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Posted on 19th Feb 2018
The Central California coastal town of Santa Maria has
always been known for cattle ranching, farming, and barbeque tri-tip. In the 1960s, it was typical small town where
teenagers danced to rock ‘n roll music and cruised Broadway on Friday and
Saturday nights. But the sleepy community was transformed by the influx of
aerospace engineers and their families who came to work at Vandenberg Air Force
Base at the dawn of the Space Age. Kids from beach towns around Southern
California brought the surfing craze to the Central Coast. The surf lifestyle,
popularized by The Beach Boys, Jan & Dean and Dick Dale took Santa Maria by storm.
Surfboards were in demand, but if you wanted a custom board,
you had to go to Santa Barbara or L.A. - until 1963, when an enterprising
Righetti High School student named Steve Cunningham decided to make boards in
his family’s garage. Cunningham, who came from Minnesota, started to surf at
the age of 13.Unhappy with the commercial
boards of the day, he started building his own surfboards by the age of 15. He
began with “kit” boards before foam blanks became available. At first, he built
boards for himself, but as the word got around, he started building and selling
boards out of his garage shop. Cunningham Surfboards was born and was the only
surf shop in Santa Maria at the time.
Cunningham sold a dozen or so boards before the business
outgrew the garage, and in 1964 he moved his business into an abandoned
elementary school on Santa Maria Airport property. With four rooms under one
roof, the new shop allowed Cunningham Surfboards to grow. Using templates from
commercial boards he modified to fit his shaping style, Steve began producing
custom boards at his new shop. His unique and innovative boards were popular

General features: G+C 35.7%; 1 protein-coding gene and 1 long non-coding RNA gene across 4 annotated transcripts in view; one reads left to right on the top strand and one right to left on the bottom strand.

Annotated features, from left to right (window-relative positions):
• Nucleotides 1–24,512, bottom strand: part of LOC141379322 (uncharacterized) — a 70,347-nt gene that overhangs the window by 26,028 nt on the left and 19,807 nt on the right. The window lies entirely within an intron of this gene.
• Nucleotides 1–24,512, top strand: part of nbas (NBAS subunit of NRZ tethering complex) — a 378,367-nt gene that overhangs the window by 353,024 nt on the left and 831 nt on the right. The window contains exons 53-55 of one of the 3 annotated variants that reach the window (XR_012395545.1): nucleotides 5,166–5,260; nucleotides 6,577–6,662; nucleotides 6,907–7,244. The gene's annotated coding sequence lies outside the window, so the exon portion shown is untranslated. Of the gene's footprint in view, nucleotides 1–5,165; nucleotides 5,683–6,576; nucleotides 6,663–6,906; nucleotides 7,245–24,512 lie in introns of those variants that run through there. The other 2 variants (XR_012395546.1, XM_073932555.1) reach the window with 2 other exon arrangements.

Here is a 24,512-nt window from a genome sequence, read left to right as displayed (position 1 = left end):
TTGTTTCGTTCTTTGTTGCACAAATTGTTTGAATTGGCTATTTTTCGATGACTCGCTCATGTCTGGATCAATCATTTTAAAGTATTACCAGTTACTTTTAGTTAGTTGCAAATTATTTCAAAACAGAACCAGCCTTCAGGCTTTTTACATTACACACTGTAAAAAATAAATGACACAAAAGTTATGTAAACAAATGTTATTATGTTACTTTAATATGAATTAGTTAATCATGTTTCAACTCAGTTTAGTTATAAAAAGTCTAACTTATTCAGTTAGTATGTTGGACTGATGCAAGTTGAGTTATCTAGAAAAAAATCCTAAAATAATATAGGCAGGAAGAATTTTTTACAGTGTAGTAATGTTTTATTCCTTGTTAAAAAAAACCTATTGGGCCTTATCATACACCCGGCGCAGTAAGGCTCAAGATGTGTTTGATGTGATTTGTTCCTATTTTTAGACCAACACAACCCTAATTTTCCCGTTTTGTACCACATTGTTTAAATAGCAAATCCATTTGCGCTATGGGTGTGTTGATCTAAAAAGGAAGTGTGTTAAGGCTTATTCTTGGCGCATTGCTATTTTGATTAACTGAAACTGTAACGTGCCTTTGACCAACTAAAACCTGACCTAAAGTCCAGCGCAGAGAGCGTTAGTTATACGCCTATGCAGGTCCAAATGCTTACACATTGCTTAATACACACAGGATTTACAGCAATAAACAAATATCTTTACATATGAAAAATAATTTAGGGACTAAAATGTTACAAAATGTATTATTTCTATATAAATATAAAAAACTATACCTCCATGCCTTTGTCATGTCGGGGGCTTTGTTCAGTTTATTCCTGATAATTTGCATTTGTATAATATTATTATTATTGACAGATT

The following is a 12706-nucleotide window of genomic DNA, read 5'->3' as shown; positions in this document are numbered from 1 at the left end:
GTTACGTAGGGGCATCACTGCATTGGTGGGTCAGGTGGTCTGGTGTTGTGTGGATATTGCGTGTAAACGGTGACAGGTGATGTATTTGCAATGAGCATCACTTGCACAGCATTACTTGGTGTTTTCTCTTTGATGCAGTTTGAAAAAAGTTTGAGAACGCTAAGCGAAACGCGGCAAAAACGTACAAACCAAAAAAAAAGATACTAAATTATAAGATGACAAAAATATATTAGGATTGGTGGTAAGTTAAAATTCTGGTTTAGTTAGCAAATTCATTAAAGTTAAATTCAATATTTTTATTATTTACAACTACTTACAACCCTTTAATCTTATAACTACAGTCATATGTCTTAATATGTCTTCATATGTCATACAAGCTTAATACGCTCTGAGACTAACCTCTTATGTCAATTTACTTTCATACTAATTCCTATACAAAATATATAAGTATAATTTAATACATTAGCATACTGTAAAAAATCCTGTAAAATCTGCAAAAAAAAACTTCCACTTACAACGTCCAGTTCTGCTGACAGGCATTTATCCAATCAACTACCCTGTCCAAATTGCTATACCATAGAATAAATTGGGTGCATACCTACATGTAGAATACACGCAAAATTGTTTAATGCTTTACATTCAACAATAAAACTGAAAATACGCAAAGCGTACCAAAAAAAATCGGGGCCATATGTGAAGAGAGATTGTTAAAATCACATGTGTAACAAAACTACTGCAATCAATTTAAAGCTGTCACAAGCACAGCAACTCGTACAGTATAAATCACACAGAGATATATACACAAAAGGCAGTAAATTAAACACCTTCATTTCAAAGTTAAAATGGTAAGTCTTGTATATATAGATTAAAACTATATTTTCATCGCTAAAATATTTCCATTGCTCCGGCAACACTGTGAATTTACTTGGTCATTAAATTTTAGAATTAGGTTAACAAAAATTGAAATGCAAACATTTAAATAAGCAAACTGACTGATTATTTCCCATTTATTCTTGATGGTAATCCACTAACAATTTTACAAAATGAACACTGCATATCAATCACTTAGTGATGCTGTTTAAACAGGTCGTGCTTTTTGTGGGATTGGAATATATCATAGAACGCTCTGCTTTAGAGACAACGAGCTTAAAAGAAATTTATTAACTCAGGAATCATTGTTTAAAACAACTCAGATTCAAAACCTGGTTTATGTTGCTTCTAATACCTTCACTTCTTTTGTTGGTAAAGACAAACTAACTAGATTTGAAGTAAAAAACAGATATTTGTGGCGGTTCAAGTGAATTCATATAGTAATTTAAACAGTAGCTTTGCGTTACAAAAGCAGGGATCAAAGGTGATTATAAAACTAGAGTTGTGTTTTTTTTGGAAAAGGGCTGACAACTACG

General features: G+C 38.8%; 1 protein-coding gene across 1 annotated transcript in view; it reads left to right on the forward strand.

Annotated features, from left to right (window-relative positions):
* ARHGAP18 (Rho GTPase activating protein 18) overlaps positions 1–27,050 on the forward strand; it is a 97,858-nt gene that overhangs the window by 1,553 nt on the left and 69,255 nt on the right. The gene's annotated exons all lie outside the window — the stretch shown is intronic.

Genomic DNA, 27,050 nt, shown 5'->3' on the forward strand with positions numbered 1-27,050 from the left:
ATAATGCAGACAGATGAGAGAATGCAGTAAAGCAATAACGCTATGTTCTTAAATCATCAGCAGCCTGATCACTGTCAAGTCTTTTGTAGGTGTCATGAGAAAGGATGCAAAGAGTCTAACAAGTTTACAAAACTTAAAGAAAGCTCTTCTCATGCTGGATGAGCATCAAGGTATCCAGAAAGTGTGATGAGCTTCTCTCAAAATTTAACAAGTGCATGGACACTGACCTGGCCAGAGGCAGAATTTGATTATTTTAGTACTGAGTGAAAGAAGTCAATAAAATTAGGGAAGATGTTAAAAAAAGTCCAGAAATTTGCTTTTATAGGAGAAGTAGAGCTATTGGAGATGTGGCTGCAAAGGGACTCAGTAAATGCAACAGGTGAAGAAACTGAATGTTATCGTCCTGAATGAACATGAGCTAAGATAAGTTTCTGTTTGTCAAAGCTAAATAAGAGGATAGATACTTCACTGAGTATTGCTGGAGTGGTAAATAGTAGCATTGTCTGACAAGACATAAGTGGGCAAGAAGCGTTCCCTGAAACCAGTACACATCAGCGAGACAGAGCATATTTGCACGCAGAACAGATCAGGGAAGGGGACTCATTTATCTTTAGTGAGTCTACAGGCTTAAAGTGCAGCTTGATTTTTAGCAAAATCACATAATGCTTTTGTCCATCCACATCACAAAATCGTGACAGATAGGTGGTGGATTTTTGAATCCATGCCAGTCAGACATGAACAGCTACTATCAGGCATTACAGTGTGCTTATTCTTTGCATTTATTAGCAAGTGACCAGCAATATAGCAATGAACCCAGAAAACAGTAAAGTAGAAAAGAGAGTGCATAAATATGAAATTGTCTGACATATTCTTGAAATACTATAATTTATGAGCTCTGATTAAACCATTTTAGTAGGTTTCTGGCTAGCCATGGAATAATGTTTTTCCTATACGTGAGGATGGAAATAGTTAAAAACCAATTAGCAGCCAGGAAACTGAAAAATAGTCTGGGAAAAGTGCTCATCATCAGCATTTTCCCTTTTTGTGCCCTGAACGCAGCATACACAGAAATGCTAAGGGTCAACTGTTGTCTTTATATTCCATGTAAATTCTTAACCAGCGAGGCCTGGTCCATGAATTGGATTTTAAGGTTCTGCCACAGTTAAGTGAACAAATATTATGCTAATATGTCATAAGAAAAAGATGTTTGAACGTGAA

with local surfers from Santa Maria, Lompoc, Pismo Beach, and San Luis Obispo.
A distinctive featured on some of his boards was a cut-out fin. Made of molded
fiberglass, the entire center section of the fin was removed.It allowed the rider to make faster and more
precise turns than solid fins. No other board maker offered this type of fin.
The business prospered and a year later Brent Gray, also a Righetti High
student, became Cunningham’s partner.
The partners divided up production between themselves;
Cunningham did the shaping, Gray the glassing, and they shared the sanding and
finishing steps. Often there would be ten boards in various stages of
completion at the shop. After school and on weekends, it became a hangout for
Righetti High surfers who were friends with Cunningham and Gray. During the
busy summer season, some of the locals would help by sanding boards or
repairing dings. Cunningham Surfboards thrived until 1966, when Steve graduated
from high school and left Santa Maria to attend college.
The old school building that housed Cunningham Surfboards
was demolished in January of 1966 to make way for Santa Maria airport
improvements. Many of the local surfers still remember the epic New Year’s Eve
Party held to commemorate the building’s demolition.
At the Beach House surf shop in Santa Barbara, a really nice collection of vintage surfboards hangs from the ceiling. If you look closely at the boards overhead, you can find a 1965 Cunningham surfboard, one of over a hundred produced by Steve at his Santa Maria shop. It’s a surviving piece of the Central Coast’s early surfing history and a tribute to Steve Cunningham, a surfing pioneer, who now lives and works in Hawaii.
26 Jan 2018
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